To some, it means to be overly sensitive and cowardly – too afraid to communicate genuine feelings, and too emotional to behave with reason. In the eyes of President Trump, this is exactly what it means.

“I think the big problem this country has is being politically correct,” he said during a Republican primary debate. “I’ve been challenged by so many people, and I don’t frankly have time for total political correctness. And to be honest with you, this country doesn’t have time, either.”

Trump’s statement was met with a roaring applause.

To many, Trump’s unorthodox methods, including his anti-PC values, were a breath of fresh air in the stale climate of politics. Finally, there was a candidate who wasn’t afraid to speak his mind, even when he was standing in the global spotlight.

But what did Trump mean when he said that he didn’t have time for political correctness?

Maybe he was referring to the speech that he made on the day that he launched his campaign, when he blatantly antagonized Mexican immigrants, calling them drug dealers and rapists.

Perhaps he was referring to the time that he publicly mocked and imitated Steve Kovaleski, a reporter with arthrogryposis, a congenital condition affecting the joints.

Or maybe he was referring to the time that, in an interview with Access Hollywood, he boasted about kissing women without consent. That he doesn’t even wait. That, “when you’re a star, they let you do it. You can do anything. Grab ‘em by the p*ssy. You can do anything.”

In all of these cases, Trump threw political correctness out the window and instead expressed himself honestly and frankly.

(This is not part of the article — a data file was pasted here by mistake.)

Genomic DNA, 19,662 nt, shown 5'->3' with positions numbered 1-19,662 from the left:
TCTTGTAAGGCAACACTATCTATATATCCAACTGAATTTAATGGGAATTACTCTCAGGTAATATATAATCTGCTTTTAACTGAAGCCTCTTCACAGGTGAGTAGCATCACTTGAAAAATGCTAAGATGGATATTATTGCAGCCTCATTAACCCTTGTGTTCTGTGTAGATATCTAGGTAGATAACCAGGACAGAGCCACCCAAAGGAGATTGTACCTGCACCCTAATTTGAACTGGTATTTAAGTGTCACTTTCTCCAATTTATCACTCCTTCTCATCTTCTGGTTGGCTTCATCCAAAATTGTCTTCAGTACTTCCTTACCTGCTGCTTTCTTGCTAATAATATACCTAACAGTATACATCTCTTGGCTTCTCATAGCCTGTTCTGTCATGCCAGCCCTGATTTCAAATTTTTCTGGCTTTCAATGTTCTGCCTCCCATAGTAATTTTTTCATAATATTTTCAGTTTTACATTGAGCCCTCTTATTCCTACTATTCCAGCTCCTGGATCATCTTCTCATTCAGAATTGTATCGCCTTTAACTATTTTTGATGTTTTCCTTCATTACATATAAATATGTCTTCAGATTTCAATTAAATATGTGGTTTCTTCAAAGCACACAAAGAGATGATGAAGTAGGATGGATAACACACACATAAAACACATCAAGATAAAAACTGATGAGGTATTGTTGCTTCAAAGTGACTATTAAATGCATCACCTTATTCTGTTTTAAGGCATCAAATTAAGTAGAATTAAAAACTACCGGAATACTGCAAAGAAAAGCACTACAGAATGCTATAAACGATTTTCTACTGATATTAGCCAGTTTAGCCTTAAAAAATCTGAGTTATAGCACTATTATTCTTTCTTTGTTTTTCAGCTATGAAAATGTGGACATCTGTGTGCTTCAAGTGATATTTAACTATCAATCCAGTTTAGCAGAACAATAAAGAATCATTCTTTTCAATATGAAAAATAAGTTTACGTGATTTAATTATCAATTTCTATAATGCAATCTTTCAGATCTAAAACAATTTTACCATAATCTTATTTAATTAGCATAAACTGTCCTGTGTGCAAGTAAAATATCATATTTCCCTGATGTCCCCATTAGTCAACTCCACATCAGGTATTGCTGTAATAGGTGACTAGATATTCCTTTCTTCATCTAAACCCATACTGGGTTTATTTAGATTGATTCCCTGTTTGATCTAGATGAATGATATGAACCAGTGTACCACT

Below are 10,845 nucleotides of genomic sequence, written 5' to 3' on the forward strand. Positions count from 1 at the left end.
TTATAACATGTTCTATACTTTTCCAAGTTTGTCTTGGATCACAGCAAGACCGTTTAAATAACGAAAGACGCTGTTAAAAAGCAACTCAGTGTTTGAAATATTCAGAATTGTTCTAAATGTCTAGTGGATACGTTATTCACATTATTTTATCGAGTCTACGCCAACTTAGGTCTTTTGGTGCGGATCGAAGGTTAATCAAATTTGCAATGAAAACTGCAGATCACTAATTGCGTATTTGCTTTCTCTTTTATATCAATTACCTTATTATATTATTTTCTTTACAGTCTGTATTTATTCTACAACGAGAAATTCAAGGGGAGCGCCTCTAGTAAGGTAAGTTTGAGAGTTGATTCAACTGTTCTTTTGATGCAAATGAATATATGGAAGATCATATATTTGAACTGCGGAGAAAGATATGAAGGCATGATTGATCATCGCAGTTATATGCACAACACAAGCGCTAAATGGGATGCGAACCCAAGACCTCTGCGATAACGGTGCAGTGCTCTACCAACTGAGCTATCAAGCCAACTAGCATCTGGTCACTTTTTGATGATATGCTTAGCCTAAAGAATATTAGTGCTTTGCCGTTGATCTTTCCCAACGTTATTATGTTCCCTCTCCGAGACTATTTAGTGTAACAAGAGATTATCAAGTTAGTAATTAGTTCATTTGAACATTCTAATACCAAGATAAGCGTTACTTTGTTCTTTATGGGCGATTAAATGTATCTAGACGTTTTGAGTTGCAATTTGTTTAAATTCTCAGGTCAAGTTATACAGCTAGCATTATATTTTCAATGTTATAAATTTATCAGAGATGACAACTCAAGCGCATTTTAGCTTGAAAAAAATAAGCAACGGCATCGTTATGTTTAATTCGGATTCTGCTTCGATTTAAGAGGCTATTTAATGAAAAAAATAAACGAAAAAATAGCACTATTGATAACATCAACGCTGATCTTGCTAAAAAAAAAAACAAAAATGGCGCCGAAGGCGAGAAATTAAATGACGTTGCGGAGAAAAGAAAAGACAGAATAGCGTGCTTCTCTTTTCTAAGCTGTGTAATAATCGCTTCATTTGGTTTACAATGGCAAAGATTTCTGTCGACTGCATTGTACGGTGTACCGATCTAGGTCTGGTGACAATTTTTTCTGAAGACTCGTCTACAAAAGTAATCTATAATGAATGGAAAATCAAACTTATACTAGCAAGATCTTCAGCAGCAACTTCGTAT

And in doing so, he outed himself as a person with skewed morals at best and an apparent disregard for basic human rights.

Here’s the thing about being politically correct: it doesn’t have anything to do with politics. Political correctness doesn’t belong to a party, and it’s not a tool used to enhance a public image.

Being politically correct is about being tolerant to other people’s differences. It’s about respecting others’ values and identities. It’s about being a decent person.

A common anti-PC argument is that it’s a display of weakness in society. That we’re training ourselves to become overly-sensitive. That, back in the day, people could get away with so much more.

Well, back in the day, black people were openly discriminated against, it was okay to sexually harass women and people were imprisoned for being gay.

It’s time to change our standards of decency. We need to stop pretending that it’s okay to put others down for being inherently different, or to shun them out for holding different beliefs. It’s time to stop viewing political correctness as threat to freedom.

It’s time for respecting others to stop being a controversial topic.

Prompt #3 – Reviews

Review pieces lie in an interesting realm of journalism. I’m not sure why or how other people go about reading reviews, but when I do it, I’m usually trying to confirm my own opinions about something. After finishing a movie or hearing a song on the radio, I always know what I feel about it, but I don’t always know why I feel that way. Reviewers take the reader by the hand and walk them through the elements that contribute to the overall quality of a product, helping them figure out why they feel the way they do. (Or, the reviewer will have a completely different opinion about the subject, in which case the reader will probably blow them off as a bad writer. I know I’ve been guilty of this in the past.)

The two reviews that we read by Roger Ebert are great examples of a reviewer explaining why a product is the quality that it is. In his review of “Lincoln,” Ebert raves about the film’s unique perspective of Abraham Lincoln. He doesn’t just say that the unique perspective exists, though. He explains how Spielberg uses muted colors and fervent acting to depict the White House as a “roughshod gathering of politicians,” opposed to the glamorous bastion that it’s usually portrayed as in historical pieces.